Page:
close-up detail, acrylic on canvas

Although this is quite a time consuming and laborious process, I have found this way of painting really enjoyable. I then worked in on some areas with a glazing agent, pearl spray paint (isn’t visible in photographs) to give a different kind of finish. I used a palette knife to apply the orange accents of paint, which I feel finishes the painting.

The rugged nature of the Welsh Landscape I feel is adequately achieved!

Snowdon, acrylic on canvas.

Best Seat in Wales? Painting as a direct reaction to landscape, Nant-Y-Arian, Wales.

views from Nant-Y-Arian, Aberystwyth
Is this seat pictured above the best in Wales? Stunning views are featured at this Red Kite Bird Reserve, called Nant-Y-Arian just outside Aberystwyth, Ponterwyd in Wales. I took a trip down here with my friends at the beginning of November 2013 as it’s a spot we always escape from the small town life that Aberystwyth has to offer.

We followed one of the trails, and found this seat, where I sat for approx. 40mins just looking. I took a few photographs to document the type of day it was, but there are very few times where I remember being so stopped in my tracks by the beauty of the land around me. The transience of the landscape, and the fleeting nature of it was very apparent to me that day, and I felt inspired to paint.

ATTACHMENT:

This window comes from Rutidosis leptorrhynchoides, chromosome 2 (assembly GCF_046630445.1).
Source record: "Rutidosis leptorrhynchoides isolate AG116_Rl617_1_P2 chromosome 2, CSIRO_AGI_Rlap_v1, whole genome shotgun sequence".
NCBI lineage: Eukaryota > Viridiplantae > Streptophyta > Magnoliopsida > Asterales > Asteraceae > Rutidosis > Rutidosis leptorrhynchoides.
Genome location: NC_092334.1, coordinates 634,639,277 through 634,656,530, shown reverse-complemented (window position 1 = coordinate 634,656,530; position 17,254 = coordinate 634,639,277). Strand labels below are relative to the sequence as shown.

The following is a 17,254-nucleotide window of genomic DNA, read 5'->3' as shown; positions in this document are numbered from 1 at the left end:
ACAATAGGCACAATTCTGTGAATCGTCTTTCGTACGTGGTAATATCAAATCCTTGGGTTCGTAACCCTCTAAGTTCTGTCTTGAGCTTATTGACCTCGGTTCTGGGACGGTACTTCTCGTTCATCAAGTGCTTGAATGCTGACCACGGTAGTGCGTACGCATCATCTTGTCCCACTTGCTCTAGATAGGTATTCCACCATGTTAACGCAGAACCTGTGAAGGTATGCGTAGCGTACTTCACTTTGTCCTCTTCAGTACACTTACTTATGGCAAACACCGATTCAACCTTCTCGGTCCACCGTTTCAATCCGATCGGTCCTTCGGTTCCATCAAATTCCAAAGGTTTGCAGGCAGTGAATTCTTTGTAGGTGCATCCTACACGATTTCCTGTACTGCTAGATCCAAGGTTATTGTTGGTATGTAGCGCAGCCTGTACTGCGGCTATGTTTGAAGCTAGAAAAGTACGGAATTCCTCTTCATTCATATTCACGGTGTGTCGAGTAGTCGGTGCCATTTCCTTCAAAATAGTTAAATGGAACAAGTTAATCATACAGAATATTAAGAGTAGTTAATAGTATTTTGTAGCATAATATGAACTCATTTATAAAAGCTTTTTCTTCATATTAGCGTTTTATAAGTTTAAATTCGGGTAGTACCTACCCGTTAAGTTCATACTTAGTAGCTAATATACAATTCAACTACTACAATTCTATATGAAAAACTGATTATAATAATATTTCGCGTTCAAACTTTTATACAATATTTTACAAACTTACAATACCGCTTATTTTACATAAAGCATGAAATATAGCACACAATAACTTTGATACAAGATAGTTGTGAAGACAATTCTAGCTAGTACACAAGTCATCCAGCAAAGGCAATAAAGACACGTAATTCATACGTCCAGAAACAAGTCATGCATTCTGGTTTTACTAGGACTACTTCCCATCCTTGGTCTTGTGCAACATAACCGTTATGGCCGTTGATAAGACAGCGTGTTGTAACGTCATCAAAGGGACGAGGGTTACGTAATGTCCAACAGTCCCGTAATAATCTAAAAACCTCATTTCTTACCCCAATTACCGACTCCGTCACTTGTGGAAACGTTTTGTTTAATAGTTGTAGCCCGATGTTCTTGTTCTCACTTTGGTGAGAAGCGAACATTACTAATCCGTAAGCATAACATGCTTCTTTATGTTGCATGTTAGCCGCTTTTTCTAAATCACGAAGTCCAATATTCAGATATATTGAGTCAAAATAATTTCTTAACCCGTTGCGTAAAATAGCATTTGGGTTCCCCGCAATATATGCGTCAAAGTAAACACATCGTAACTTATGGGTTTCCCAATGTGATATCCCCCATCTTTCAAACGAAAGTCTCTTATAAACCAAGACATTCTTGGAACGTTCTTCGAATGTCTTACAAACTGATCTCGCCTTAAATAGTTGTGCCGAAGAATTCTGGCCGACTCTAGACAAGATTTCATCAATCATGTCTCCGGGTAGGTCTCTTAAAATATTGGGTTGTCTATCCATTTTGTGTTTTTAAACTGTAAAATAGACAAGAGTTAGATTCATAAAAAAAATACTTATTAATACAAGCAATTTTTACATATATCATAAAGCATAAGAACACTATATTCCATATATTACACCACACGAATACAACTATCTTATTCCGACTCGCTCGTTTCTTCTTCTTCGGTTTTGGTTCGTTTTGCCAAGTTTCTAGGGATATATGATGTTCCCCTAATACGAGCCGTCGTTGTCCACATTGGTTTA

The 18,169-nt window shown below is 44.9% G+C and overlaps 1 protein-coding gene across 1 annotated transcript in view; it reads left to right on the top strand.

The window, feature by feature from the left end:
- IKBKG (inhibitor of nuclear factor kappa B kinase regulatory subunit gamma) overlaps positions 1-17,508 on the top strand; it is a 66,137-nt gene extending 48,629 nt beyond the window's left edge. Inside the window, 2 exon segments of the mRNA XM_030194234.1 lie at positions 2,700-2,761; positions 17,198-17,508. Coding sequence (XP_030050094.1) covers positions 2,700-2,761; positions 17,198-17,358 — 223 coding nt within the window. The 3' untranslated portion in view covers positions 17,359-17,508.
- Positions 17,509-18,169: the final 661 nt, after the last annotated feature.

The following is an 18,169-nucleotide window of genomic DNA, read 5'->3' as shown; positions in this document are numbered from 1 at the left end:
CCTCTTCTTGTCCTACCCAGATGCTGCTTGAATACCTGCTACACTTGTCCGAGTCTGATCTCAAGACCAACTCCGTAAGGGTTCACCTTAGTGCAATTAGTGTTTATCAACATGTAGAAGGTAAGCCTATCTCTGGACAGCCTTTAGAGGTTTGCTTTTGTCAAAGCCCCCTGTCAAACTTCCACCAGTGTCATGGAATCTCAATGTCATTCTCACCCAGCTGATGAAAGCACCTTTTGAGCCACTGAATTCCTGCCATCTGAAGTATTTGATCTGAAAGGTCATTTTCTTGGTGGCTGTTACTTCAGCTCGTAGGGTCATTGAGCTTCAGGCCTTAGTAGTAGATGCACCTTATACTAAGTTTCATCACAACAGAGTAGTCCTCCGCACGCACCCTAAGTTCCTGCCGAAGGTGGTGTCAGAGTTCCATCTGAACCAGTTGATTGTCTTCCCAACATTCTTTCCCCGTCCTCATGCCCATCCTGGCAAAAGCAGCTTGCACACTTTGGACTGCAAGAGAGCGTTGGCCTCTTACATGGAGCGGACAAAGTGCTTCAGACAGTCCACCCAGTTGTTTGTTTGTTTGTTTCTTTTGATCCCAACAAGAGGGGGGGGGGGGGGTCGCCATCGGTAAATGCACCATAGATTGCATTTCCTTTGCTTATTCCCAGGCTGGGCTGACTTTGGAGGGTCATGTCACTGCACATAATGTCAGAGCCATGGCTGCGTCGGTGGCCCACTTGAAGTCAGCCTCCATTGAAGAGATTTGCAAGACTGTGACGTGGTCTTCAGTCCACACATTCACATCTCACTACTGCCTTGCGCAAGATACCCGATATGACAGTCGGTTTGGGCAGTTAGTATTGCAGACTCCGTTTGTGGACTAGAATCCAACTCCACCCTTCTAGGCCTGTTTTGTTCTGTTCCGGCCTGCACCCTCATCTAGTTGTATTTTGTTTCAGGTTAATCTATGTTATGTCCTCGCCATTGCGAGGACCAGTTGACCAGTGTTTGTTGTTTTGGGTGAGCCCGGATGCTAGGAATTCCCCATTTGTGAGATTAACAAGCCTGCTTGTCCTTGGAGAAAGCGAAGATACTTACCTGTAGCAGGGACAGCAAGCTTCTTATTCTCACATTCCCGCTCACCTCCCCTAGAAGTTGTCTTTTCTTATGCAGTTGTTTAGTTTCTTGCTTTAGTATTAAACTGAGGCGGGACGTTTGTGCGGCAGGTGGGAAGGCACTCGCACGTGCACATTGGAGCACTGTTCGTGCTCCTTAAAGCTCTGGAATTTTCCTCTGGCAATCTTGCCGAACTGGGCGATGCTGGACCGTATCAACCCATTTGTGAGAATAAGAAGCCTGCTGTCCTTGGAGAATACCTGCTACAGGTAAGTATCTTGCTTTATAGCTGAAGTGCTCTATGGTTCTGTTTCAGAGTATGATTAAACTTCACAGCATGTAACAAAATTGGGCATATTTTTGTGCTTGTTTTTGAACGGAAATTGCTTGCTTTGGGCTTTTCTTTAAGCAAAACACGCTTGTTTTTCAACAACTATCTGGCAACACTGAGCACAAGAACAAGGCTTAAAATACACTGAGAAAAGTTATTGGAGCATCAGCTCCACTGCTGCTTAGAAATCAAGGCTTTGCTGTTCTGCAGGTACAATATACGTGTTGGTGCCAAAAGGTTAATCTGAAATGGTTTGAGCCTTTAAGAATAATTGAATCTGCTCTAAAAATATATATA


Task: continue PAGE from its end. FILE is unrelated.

close-ip detail of the painting in progress..

The next day, I began to paint a direct reaction to the landscape I had just seen and that was so fresh in my mind. From photographs and a few small thumbnail sketches to work from, I relied heavily on my instinct, intuition and memory. I adjusted and readjusted previous marks, responding to colour, form and what was left from before to build a constructed and experimental landscape. I wasn’t interested in achieving a direct representation, but rather an impressionistic interpretation. I was chasing the ‘essence’ of the landscape. I wanted to portray how the landscape made me feel, I tried to keep it light, vivid and full of life.

my coursemate Kristy has a go reacting to the piece in progress

My coursemate Kristy had a turn at reacting to marks that I had placed on the canvas. The result is a moody, landscape-esque type of painting. It balances somewhere precariously between figuration and abstraction.

Falling in love with paint all over again!